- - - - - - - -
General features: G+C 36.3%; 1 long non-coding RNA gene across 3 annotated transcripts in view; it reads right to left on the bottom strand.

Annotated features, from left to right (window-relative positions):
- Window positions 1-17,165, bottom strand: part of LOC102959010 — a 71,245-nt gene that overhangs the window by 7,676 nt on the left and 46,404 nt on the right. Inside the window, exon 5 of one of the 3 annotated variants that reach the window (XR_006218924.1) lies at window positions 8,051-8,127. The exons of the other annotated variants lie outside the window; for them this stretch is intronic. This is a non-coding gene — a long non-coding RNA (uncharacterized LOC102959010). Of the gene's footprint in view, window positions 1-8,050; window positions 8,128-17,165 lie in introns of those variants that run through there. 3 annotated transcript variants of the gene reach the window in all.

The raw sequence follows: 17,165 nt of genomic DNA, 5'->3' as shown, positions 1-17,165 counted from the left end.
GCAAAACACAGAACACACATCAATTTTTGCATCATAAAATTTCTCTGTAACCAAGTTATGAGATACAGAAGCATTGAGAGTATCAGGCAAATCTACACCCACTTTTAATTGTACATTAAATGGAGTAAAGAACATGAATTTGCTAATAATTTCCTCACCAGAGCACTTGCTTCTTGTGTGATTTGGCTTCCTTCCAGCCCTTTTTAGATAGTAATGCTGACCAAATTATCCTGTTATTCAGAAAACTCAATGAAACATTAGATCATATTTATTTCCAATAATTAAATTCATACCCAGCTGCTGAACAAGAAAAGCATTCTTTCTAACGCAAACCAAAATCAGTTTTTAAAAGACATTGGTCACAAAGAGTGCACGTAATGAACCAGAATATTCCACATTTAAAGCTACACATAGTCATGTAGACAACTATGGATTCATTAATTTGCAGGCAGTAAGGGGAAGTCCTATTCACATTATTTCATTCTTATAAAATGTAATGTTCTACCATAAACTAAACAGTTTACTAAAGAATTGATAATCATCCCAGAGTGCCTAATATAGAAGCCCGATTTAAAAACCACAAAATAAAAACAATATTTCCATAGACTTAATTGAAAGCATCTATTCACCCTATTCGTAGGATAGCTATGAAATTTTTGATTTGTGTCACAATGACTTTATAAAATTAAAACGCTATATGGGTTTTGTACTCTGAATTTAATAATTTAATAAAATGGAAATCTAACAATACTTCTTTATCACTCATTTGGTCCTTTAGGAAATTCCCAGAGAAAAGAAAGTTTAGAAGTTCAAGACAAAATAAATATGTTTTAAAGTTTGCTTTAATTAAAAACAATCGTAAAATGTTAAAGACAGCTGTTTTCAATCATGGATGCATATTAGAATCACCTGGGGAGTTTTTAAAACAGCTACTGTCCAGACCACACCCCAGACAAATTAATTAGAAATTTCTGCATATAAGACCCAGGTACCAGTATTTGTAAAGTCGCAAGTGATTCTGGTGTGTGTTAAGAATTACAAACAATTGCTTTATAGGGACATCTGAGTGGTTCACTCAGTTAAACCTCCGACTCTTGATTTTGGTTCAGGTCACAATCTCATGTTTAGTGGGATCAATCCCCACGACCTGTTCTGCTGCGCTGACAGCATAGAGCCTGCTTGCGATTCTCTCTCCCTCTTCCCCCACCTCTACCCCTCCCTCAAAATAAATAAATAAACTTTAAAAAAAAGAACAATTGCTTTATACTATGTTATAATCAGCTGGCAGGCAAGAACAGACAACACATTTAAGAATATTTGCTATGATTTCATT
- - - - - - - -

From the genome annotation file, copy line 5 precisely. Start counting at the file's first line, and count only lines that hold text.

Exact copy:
GCAAAACACAGAACACACATCAATTTTTGCATCATAAAATTTCTCTGTAACCAAGTTATGAGATACAGAAGCATTGAGAGTATCAGGCAAATCTACACCCACTTTTAATTGTACATTAAATGGAGTAAAGAACATGAATTTGCTAATAATTTCCTCACCAGAGCACTTGCTTCTTGTGTGATTTGGCTTCCTTCCAGCCCTTTTTAGATAGTAATGCTGACCAAATTATCCTGTTATTCAGAAAACTCAATGAAACATTAGATCATATTTATTTCCAATAATTAAATTCATACCCAGCTGCTGAACAAGAAAAGCATTCTTTCTAACGCAAACCAAAATCAGTTTTTAAAAGACATTGGTCACAAAGAGTGCACGTAATGAACCAGAATATTCCACATTTAAAGCTACACATAGTCATGTAGACAACTATGGATTCATTAATTTGCAGGCAGTAAGGGGAAGTCCTATTCACATTATTTCATTCTTATAAAATGTAATGTTCTACCATAAACTAAACAGTTTACTAAAGAATTGATAATCATCCCAGAGTGCCTAATATAGAAGCCCGATTTAAAAACCACAAAATAAAAACAATATTTCCATAGACTTAATTGAAAGCATCTATTCACCCTATTCGTAGGATAGCTATGAAATTTTTGATTTGTGTCACAATGACTTTATAAAATTAAAACGCTATATGGGTTTTGTACTCTGAATTTAATAATTTAATAAAATGGAAATCTAACAATACTTCTTTATCACTCATTTGGTCCTTTAGGAAATTCCCAGAGAAAAGAAAGTTTAGAAGTTCAAGACAAAATAAATATGTTTTAAAGTTTGCTTTAATTAAAAACAATCGTAAAATGTTAAAGACAGCTGTTTTCAATCATGGATGCATATTAGAATCACCTGGGGAGTTTTTAAAACAGCTACTGTCCAGACCACACCCCAGACAAATTAATTAGAAATTTCTGCATATAAGACCCAGGTACCAGTATTTGTAAAGTCGCAAGTGATTCTGGTGTGTGTTAAGAATTACAAACAATTGCTTTATAGGGACATCTGAGTGGTTCACTCAGTTAAACCTCCGACTCTTGATTTTGGTTCAGGTCACAATCTCATGTTTAGTGGGATCAATCCCCACGACCTGTTCTGCTGCGCTGACAGCATAGAGCCTGCTTGCGATTCTCTCTCCCTCTTCCCCCACCTCTACCCCTCCCTCAAAATAAATAAATAAACTTTAAAAAAAAGAACAATTGCTTTATACTATGTTATAATCAGCTGGCAGGCAAGAACAGACAACACATTTAAGAATATTTGCTATGATTTCATT